Illustration principale
Important Barava
Choiseul Island, Solomon Islands, Melanesia, 19th century

Clam shell
Width : 17 cm


Provenance : Ulrich Kortmann, Dortmund

Publication : "KunstKammer"
(M. Doustar, 2017), n°57

Objects fashioned from the hard marble-like shell of the giant clam are prized by many Melanesian peoples, but the art of working giant clam shell (tridacna Gigas) reached its apogee in the Solomon Islands. The most complex clam shell objects are the barava, ornate openwork plaques created in the western Solomon Islands. The designs on some barava are geometric, but many -like the present one- include stylized human figures interspersed with forms that resemble faces, shown with spiral eyes and grinning mouths filled with minute teeth. Barava appear to have been associated with burial places and were reportedly used to adorn structures housing the skulls of prominent men or slain enemies or placed on graves. In the past, some brava formed part of vovoso, powerful charms carried in war canoes during headhunting expeditions to protect. the crew and ensure success.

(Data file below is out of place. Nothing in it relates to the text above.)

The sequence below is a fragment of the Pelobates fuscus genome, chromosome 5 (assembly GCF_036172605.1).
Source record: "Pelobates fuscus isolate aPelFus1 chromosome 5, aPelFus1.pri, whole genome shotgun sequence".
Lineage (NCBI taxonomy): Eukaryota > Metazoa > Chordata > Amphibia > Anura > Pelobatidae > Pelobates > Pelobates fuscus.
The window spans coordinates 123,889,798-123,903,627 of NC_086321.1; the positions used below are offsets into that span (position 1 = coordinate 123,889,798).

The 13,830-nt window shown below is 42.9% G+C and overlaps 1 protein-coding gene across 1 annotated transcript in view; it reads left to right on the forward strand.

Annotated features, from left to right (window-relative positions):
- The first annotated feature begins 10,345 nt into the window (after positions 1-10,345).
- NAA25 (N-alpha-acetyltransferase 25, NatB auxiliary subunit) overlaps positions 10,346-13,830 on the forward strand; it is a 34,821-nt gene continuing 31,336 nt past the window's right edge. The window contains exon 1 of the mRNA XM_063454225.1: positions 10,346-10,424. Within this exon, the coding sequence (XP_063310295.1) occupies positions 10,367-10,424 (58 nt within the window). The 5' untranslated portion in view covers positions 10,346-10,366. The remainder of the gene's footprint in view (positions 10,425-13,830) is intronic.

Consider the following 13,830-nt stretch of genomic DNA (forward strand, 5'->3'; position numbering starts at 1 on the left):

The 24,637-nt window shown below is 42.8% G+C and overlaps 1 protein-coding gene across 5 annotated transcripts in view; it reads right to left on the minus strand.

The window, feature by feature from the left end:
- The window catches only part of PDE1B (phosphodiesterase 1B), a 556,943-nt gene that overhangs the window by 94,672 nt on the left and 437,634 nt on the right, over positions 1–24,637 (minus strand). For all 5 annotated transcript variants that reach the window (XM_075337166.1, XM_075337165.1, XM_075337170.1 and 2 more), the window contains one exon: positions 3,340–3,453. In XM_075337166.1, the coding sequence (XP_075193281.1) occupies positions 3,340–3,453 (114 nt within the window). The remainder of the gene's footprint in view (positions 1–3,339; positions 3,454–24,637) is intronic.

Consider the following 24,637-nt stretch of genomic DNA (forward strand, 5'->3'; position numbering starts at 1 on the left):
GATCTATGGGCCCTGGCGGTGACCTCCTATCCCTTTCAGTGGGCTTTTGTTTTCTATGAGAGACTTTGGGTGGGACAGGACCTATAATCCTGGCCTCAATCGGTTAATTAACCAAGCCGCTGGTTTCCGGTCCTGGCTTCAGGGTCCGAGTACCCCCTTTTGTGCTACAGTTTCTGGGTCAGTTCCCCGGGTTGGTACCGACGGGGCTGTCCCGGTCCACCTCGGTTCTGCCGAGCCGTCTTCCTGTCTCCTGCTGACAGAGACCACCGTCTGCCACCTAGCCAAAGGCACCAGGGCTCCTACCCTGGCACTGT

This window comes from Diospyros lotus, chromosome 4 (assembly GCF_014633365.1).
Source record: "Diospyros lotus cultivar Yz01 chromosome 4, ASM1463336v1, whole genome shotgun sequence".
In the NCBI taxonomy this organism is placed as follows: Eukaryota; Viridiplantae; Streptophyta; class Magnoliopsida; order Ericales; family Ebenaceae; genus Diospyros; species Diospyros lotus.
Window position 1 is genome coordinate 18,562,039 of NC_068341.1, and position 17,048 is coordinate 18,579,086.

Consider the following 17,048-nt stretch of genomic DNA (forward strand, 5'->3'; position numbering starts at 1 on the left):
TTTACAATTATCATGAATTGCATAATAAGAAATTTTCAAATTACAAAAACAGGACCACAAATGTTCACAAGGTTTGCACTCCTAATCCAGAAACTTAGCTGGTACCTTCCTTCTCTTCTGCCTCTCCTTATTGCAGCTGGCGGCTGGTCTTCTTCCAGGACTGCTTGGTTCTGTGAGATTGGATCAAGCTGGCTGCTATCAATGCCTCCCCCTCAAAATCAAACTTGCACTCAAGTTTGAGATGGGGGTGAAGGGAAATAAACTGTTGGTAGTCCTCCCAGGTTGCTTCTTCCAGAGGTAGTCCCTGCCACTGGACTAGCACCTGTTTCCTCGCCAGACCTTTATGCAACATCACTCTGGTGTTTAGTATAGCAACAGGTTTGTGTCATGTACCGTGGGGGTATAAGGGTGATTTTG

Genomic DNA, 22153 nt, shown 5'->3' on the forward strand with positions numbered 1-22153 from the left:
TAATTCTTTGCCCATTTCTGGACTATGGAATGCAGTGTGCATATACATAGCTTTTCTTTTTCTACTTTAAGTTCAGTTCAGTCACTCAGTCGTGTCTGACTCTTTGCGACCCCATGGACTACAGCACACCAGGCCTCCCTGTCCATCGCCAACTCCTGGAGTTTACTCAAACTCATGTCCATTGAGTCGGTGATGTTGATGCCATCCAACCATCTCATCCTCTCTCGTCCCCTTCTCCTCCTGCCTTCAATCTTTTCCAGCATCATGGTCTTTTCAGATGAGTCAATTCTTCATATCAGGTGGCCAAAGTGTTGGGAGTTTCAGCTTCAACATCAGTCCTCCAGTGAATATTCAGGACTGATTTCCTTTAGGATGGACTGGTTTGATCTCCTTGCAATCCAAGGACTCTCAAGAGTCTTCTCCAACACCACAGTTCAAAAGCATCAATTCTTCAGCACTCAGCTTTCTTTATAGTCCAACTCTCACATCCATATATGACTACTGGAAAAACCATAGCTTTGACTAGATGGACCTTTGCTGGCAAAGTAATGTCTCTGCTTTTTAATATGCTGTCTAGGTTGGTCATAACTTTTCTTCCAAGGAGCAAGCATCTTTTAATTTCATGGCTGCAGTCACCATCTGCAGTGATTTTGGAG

An extremely similar barava fragment is in the collections of The Met, New York (1978.412.749).
Price : on request